New Bottled Brews Delayed By Government Shutdown Brewmasters at craft breweries across the nation are bemoaning the government shutdown — the federal agency that has to approve new labels for new brews is closed, delaying all new releases.
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New Bottled Brews Delayed By Government Shutdown

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New Bottled Brews Delayed By Government Shutdown

New Bottled Brews Delayed By Government Shutdown

New Bottled Brews Delayed By Government Shutdown

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  • <iframe src="https://www.npr.org/player/embed/684213385/684229773" width="100%" height="290" frameborder="0" scrolling="no" title="NPR embedded audio player">

Craft beer lovers may not see many new brews on the shelves in coming weeks. The government shutdown means new labels can't be approved, delaying the release of new bottled beers. Dave Martin/AP hide caption

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Dave Martin/AP

Craft beer lovers may not see many new brews on the shelves in coming weeks. The government shutdown means new labels can't be approved, delaying the release of new bottled beers.

Dave Martin/AP

Craft beer drinkers in the U.S. may see fewer new bottled beers coming out in the next few months.

That's because the federal agency that approves brewery labels is closed, a result of the government shutdown.

The Alcohol and Tobacco Tax and Trade Bureau is part of the U.S. Department of the Treasury. One of the TTB's jobs is to review beverage alcohol labels for things like alcohol content or fluid ounces in a bottle.

As of Dec. 21, the TTB had received 192,279 label applications since the start of 2018. That breaks down to over 3,000 applications coming in every week.

But since the government shut down, labels aren't getting approved right now. That's a problem for beermakers like Joe Katchever, owner and brewmaster of Pearl Street Brewery in La Crosse, Wis.

Pearl Street is celebrating its 20th anniversary in February, and Katchever's team brewed something special for the big anniversary party. Called Deux Decadence (a nod to two decades), the stout has been aging in bourbon barrels from Kentucky for a year.

But Katchever can't bottle the more than 500 cases of beer until his label gets approved by the bureau.

Pearl Street Brewery in La Crosse, Wis., is celebrating its 20th anniversary in February, and brewmaster Joe Katchever's team brewed up a new beer called Deux Decadence. The stout has been aging in bourbon barrels from Kentucky for a year but may not be released in bottles because of the government shutdown. Hope Kirwan/Wisconsin Public Radio hide caption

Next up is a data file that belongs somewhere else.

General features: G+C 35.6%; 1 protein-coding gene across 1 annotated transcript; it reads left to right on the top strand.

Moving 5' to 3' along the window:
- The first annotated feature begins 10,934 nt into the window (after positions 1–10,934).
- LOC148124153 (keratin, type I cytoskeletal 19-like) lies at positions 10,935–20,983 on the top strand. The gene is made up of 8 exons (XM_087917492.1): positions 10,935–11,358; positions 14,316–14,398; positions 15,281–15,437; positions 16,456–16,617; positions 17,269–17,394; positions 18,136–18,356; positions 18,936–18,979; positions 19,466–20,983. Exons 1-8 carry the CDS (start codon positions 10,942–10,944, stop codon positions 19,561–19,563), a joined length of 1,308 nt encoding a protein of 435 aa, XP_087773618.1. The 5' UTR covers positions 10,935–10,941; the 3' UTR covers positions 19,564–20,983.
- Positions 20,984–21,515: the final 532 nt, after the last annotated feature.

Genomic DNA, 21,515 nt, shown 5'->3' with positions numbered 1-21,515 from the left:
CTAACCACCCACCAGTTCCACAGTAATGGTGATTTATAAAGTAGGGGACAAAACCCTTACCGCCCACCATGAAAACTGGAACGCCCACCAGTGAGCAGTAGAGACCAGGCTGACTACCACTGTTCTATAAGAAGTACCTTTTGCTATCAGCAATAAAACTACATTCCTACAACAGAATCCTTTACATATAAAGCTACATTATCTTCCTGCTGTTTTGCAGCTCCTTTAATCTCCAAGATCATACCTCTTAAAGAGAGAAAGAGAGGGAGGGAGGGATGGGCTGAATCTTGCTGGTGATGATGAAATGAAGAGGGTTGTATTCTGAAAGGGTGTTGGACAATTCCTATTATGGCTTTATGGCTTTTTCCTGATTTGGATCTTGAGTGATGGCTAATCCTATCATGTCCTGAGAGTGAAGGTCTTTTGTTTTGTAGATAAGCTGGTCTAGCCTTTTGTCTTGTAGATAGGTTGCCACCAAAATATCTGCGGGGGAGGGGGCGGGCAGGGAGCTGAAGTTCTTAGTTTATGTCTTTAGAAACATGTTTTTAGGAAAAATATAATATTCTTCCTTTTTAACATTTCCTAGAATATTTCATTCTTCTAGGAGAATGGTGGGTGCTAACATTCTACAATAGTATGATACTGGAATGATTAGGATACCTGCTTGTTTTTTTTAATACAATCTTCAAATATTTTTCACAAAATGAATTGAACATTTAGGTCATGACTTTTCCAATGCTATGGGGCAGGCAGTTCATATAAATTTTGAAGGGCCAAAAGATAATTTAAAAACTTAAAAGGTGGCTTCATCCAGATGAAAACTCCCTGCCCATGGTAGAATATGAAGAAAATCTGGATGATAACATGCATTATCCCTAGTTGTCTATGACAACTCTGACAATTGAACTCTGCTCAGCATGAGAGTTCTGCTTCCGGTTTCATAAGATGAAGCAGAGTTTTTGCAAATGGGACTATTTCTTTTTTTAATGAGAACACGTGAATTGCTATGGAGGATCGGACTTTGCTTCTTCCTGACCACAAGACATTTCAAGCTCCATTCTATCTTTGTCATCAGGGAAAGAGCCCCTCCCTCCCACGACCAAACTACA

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Hope Kirwan/Wisconsin Public Radio

Pearl Street Brewery in La Crosse, Wis., is celebrating its 20th anniversary in February, and brewmaster Joe Katchever's team brewed up a new beer called Deux Decadence. The stout has been aging in bourbon barrels from Kentucky for a year but may not be released in bottles because of the government shutdown.

Hope Kirwan/Wisconsin Public Radio

"We can still roll out the beer in draft form," Katchever said. "We're all hoping they figure out what they need to figure out and open the government back up."

Paul Gatza, director of the Brewers Association, estimates half of the craft breweries in the U.S. are in a similar position. "Any products that need those government approvals are just kind of frozen on hold," Gatza said. "I think about all the spring releases that are going to be coming out soon. Well, a lot of them won't be coming out."

Gatza said the TTB can generally approve a beer label within five to seven days. But after nearly three weeks of being shut down, the bureau is likely to have a huge backlog of applications waiting when the government reopens.

"Brewers know that they're going to start at the beginning of the stack and get through them," Gatza said. "So for beers that brewers want to release in February or March, a lot of them are trying to rush their paperwork in now, just so they don't get stuck having to wait months."

Industry leaders say this backlog of applications is also a concern for large beermakers in the U.S.

Craig Purser, president of the National Beer Wholesalers Association, said large alcohol companies and their distributors rely on the same services from TTB that craft producers use. "[It] doesn't matter what the size of the company is; when nobody's answering the phone, the work stops and it really puts the beer industry at a disadvantage," Purser said.

Purser said breweries big and small worry that disadvantage could start to affect their bottom line if the government shutdown continues to keep them from bottling and selling their beers.